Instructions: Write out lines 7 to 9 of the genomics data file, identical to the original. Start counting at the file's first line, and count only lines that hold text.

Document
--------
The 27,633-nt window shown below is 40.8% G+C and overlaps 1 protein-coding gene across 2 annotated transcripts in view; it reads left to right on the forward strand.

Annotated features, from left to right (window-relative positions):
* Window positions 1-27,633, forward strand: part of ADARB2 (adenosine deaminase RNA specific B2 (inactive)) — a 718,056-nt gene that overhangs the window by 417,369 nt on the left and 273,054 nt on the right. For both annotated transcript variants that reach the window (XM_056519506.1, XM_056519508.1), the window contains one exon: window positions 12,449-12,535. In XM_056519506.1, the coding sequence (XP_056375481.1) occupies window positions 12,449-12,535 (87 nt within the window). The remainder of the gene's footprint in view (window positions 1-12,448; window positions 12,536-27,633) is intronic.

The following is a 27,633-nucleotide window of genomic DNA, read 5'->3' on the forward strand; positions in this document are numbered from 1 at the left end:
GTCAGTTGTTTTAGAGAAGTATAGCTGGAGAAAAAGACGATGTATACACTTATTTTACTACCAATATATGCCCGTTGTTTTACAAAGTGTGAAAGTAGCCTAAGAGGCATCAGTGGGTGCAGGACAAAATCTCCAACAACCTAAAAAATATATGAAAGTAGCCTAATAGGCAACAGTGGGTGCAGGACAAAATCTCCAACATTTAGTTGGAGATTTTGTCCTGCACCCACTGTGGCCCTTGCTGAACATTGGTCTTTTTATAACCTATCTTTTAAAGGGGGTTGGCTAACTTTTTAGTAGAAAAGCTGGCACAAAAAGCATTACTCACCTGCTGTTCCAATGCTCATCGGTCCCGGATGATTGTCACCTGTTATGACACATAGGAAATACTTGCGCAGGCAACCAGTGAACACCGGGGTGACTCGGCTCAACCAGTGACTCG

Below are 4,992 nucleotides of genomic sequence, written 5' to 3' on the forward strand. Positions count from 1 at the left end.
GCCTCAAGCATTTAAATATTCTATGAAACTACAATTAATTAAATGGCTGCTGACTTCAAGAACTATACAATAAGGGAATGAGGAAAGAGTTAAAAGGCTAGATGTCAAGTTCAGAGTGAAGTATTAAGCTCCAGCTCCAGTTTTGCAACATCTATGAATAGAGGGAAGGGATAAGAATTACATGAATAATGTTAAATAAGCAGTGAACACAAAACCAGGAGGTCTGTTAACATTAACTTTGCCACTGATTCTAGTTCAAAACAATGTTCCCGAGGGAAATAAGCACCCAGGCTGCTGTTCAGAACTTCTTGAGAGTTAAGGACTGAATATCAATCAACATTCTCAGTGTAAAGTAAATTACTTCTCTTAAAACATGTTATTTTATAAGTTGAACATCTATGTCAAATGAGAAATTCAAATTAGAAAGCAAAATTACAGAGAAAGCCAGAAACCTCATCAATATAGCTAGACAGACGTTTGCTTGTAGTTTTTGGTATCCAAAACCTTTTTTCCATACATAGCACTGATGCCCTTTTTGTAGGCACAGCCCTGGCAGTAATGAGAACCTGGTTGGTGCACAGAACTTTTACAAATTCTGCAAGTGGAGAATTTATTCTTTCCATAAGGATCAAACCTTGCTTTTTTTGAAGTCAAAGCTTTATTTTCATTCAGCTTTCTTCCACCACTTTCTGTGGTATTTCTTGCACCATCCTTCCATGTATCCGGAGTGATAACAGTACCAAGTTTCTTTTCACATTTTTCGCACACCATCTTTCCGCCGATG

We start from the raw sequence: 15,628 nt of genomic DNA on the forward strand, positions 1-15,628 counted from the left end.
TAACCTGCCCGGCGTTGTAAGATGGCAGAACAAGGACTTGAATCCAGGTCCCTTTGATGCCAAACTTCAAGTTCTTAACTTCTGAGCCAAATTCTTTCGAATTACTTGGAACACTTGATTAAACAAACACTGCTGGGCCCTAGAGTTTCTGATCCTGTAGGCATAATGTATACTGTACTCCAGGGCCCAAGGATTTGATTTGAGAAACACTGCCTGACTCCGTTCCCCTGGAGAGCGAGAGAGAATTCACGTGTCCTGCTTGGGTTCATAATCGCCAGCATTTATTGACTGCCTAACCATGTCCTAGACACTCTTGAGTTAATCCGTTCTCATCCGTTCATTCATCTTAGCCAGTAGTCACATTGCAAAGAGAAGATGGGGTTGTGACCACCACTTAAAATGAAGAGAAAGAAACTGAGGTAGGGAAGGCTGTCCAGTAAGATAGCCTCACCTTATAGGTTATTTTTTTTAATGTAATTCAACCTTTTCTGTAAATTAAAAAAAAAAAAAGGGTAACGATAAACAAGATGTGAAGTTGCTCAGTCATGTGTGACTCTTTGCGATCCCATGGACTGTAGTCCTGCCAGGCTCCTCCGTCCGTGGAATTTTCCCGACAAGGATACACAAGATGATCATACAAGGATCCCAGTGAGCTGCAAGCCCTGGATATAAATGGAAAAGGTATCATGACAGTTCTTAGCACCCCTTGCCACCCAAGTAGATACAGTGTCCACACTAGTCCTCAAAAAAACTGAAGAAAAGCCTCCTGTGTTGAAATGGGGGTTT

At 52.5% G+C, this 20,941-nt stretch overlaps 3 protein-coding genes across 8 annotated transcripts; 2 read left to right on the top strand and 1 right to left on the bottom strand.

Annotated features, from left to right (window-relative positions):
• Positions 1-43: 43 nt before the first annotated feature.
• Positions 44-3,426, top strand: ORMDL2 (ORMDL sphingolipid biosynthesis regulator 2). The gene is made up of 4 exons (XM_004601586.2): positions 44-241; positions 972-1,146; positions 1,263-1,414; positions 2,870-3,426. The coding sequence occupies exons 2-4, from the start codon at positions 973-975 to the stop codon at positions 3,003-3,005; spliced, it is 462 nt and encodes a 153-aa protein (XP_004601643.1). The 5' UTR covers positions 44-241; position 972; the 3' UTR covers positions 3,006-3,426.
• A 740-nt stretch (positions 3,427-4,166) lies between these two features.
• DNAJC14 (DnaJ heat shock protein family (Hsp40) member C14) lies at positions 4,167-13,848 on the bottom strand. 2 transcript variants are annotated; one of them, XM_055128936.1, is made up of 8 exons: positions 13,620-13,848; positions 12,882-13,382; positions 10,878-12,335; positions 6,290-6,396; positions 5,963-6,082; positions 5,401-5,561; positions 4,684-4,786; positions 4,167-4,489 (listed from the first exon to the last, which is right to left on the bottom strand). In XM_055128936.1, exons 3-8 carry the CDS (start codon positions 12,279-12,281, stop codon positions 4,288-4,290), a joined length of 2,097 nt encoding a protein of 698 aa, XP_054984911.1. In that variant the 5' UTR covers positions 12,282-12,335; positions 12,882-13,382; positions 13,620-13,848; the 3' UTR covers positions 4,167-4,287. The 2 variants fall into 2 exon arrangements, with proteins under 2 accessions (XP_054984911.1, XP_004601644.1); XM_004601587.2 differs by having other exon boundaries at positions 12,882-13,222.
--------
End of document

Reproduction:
GCCTCAAGCATTTAAATATTCTATGAAACTACAATTAATTAAATGGCTGCTGACTTCAAGAACTATACAATAAGGGAATGAGGAAAGAGTTAAAAGGCTAGATGTCAAGTTCAGAGTGAAGTATTAAGCTCCAGCTCCAGTTTTGCAACATCTATGAATAGAGGGAAGGGATAAGAATTACATGAATAATGTTAAATAAGCAGTGAACACAAAACCAGGAGGTCTGTTAACATTAACTTTGCCACTGATTCTAGTTCAAAACAATGTTCCCGAGGGAAATAAGCACCCAGGCTGCTGTTCAGAACTTCTTGAGAGTTAAGGACTGAATATCAATCAACATTCTCAGTGTAAAGTAAATTACTTCTCTTAAAACATGTTATTTTATAAGTTGAACATCTATGTCAAATGAGAAATTCAAATTAGAAAGCAAAATTACAGAGAAAGCCAGAAACCTCATCAATATAGCTAGACAGACGTTTGCTTGTAGTTTTTGGTATCCAAAACCTTTTTTCCATACATAGCACTGATGCCCTTTTTGTAGGCACAGCCCTGGCAGTAATGAGAACCTGGTTGGTGCACAGAACTTTTACAAATTCTGCAAGTGGAGAATTTATTCTTTCCATAAGGATCAAACCTTGCTTTTTTTGAAGTCAAAGCTTTATTTTCATTCAGCTTTCTTCCACCACTTTCTGTGGTATTTCTTGCACCATCCTTCCATGTATCCGGAGTGATAACAGTACCAAGTTTCTTTTCACATTTTTCGCACACCATCTTTCCGCCGATG

We start from the raw sequence: 15,628 nt of genomic DNA on the forward strand, positions 1-15,628 counted from the left end.
TAACCTGCCCGGCGTTGTAAGATGGCAGAACAAGGACTTGAATCCAGGTCCCTTTGATGCCAAACTTCAAGTTCTTAACTTCTGAGCCAAATTCTTTCGAATTACTTGGAACACTTGATTAAACAAACACTGCTGGGCCCTAGAGTTTCTGATCCTGTAGGCATAATGTATACTGTACTCCAGGGCCCAAGGATTTGATTTGAGAAACACTGCCTGACTCCGTTCCCCTGGAGAGCGAGAGAGAATTCACGTGTCCTGCTTGGGTTCATAATCGCCAGCATTTATTGACTGCCTAACCATGTCCTAGACACTCTTGAGTTAATCCGTTCTCATCCGTTCATTCATCTTAGCCAGTAGTCACATTGCAAAGAGAAGATGGGGTTGTGACCACCACTTAAAATGAAGAGAAAGAAACTGAGGTAGGGAAGGCTGTCCAGTAAGATAGCCTCACCTTATAGGTTATTTTTTTTAATGTAATTCAACCTTTTCTGTAAATTAAAAAAAAAAAAAGGGTAACGATAAACAAGATGTGAAGTTGCTCAGTCATGTGTGACTCTTTGCGATCCCATGGACTGTAGTCCTGCCAGGCTCCTCCGTCCGTGGAATTTTCCCGACAAGGATACACAAGATGATCATACAAGGATCCCAGTGAGCTGCAAGCCCTGGATATAAATGGAAAAGGTATCATGACAGTTCTTAGCACCCCTTGCCACCCAAGTAGATACAGTGTCCACACTAGTCCTCAAAAAAACTGAAGAAAAGCCTCCTGTGTTGAAATGGGGGTTT